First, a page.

'Bus Eireann first - but it could be us next', say CIE staff at Dail demo

Bus Eireann staff Melissa MacPhearson, Karen Duffy, Emma Jago, Rachel Cowley and Emma McPartland at the protest

Gavin White

Workers at Dublin Bus and Irish Rail are worried they could be next on the chopping block if management at Bus Eireann brings in a cost-cutting plan.

A handful of staff from both arms of CIE attended a demonstration at the Dail yesterday in support of their striking Bus Eireann colleagues.

While there was no disruption to Dublin Bus or Irish Rail routes as a result of staff attending the rally, a ballot for strike action among CIE group members still looms large.

Siptu has said it plans to seek a mandate, which could happen as early as next week.

Around 2,600 employees at Bus Eireann have been on strike since last Friday in a dispute over plans by management to introduce new cost-saving efficiency measures and work practice changes without agreement.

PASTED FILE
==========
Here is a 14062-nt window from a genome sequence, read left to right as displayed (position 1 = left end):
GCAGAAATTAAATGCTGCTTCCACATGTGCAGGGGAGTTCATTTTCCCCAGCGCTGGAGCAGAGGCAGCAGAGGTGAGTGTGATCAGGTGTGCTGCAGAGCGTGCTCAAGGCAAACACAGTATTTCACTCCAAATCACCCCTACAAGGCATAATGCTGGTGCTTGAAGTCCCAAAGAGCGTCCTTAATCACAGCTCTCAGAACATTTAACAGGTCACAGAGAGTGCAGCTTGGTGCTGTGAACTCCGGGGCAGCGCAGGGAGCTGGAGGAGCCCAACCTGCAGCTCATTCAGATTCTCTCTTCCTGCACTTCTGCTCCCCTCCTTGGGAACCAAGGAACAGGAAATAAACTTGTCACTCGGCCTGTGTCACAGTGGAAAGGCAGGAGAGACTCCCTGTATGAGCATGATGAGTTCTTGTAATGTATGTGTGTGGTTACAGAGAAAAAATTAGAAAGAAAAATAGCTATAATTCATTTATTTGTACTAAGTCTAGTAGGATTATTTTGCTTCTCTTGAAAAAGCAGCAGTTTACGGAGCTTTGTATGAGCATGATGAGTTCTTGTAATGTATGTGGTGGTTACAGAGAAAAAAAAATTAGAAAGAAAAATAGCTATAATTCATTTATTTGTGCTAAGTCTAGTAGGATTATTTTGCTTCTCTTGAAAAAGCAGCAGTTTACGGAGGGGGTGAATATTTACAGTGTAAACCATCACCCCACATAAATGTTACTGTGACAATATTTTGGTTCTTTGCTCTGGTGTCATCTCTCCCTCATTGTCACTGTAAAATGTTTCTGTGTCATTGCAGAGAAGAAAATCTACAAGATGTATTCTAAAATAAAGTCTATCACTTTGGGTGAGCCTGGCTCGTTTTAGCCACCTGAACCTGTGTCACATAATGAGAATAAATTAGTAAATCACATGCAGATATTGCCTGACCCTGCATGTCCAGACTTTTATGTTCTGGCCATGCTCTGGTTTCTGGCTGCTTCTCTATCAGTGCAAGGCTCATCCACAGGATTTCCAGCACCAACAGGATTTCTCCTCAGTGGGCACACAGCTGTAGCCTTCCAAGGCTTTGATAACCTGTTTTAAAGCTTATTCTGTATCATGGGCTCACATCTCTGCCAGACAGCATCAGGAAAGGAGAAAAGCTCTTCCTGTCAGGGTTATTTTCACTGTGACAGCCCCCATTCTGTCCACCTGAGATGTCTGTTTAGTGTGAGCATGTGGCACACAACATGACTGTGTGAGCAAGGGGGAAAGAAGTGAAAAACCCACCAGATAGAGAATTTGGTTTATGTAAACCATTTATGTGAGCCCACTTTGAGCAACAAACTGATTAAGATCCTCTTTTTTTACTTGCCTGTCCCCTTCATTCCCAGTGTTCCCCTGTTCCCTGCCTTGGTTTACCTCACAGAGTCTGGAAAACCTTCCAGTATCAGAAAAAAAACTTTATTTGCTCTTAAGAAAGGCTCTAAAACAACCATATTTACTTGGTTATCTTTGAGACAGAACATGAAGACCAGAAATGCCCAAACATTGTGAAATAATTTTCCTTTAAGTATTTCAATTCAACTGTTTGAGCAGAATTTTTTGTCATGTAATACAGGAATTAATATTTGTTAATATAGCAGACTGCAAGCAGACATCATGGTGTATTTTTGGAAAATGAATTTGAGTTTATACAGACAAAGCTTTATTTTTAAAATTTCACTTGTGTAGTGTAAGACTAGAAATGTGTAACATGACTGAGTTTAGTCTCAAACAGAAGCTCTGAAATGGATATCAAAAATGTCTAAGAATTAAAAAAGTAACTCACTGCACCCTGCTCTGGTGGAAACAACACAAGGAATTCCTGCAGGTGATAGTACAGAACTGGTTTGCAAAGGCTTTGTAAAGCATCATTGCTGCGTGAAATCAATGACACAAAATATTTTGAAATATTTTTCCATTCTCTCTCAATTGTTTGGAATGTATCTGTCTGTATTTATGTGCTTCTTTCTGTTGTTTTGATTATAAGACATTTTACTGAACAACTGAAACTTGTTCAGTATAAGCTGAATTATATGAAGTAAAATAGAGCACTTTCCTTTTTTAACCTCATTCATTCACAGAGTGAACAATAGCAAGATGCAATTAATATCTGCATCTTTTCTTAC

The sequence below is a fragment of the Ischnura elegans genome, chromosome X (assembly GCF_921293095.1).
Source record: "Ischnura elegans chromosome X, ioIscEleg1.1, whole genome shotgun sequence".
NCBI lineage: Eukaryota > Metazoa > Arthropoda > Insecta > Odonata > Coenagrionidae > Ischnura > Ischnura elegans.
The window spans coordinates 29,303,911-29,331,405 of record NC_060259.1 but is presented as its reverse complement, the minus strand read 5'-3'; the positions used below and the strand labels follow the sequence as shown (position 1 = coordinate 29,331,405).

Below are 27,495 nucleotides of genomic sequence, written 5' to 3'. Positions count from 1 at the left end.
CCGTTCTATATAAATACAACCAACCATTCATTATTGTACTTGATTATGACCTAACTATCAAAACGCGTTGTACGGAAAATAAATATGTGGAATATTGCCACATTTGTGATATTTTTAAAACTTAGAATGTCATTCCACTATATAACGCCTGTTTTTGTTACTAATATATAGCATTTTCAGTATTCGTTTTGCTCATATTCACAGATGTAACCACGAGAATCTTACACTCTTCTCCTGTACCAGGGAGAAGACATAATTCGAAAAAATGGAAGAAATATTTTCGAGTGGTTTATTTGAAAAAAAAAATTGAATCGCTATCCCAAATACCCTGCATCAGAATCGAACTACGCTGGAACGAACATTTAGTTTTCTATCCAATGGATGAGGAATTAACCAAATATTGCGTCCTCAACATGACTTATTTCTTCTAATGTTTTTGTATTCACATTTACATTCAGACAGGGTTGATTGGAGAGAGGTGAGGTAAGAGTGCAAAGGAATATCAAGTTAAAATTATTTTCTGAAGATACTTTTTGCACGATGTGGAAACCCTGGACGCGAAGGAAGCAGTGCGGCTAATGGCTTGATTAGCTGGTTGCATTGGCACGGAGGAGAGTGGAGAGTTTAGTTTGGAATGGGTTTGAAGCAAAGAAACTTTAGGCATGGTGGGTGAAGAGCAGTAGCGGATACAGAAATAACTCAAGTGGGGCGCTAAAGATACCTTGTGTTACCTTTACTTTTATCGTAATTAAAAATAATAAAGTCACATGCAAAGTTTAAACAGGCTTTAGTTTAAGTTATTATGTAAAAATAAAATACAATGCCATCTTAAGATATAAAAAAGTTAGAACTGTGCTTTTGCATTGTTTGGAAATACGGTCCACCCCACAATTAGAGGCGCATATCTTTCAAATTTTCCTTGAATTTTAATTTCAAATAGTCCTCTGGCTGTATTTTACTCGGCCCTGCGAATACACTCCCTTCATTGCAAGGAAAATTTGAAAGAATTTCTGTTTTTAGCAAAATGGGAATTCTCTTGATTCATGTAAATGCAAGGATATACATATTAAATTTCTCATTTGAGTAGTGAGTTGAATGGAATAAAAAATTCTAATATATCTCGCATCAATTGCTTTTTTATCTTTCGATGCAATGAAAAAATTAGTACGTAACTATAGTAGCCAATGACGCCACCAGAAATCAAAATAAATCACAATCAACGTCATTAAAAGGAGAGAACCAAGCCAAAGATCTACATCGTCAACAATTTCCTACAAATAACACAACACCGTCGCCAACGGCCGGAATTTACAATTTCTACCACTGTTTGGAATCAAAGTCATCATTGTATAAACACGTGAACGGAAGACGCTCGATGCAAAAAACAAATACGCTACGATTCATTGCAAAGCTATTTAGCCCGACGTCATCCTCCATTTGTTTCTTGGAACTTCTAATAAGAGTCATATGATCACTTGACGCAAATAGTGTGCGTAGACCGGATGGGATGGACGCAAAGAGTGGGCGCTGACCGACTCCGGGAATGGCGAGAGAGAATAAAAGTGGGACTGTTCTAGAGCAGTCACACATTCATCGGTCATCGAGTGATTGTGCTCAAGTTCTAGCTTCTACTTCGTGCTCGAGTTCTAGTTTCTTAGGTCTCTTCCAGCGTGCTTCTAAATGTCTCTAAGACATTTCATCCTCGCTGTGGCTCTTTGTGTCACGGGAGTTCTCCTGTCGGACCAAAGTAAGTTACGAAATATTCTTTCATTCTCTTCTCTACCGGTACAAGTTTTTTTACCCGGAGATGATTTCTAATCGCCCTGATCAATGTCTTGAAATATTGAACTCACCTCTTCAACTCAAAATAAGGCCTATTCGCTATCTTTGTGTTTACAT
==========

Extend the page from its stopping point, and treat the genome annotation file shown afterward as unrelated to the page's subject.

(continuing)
Irish Rail train driver Bernard McDonnell, from Fairview, said he joined the protest as "transport is a public service, not a private business".

"We're getting to a stage where workers are worse off than people on social welfare, with some people getting medical cards and rent allowance," he said.

Mr McDonnell has been in the service for 25 years and said "it'll be Bus Eireann first and then you won't know what's next".

Bus Eireann drivers were joined at the demo by clerical workers, who have also been on strike for six days. Melissa MacPhearson, from Ranelagh, said her message to the public was it is not about money or benefits.

"It's about holding the terms and conditions that have already been agreed. There is no quick fix to the problems within Bus Eireann," she said.

Corkman John Houlihan came up to protest from his usual West Cork route and said "it's been tough on the picket line with no wages".


"In my 38 years with the company, I've never seen the situation as bad as this," he said.

"There's been a crisis in Bus Eireann every five or six years but this is the worst yet."

Bus driver Sean Yeates, from Ringsend, said the protest "was not about pay".

The Dublin Bus employee of 17 years said his attendance was "absolutely about solidarity".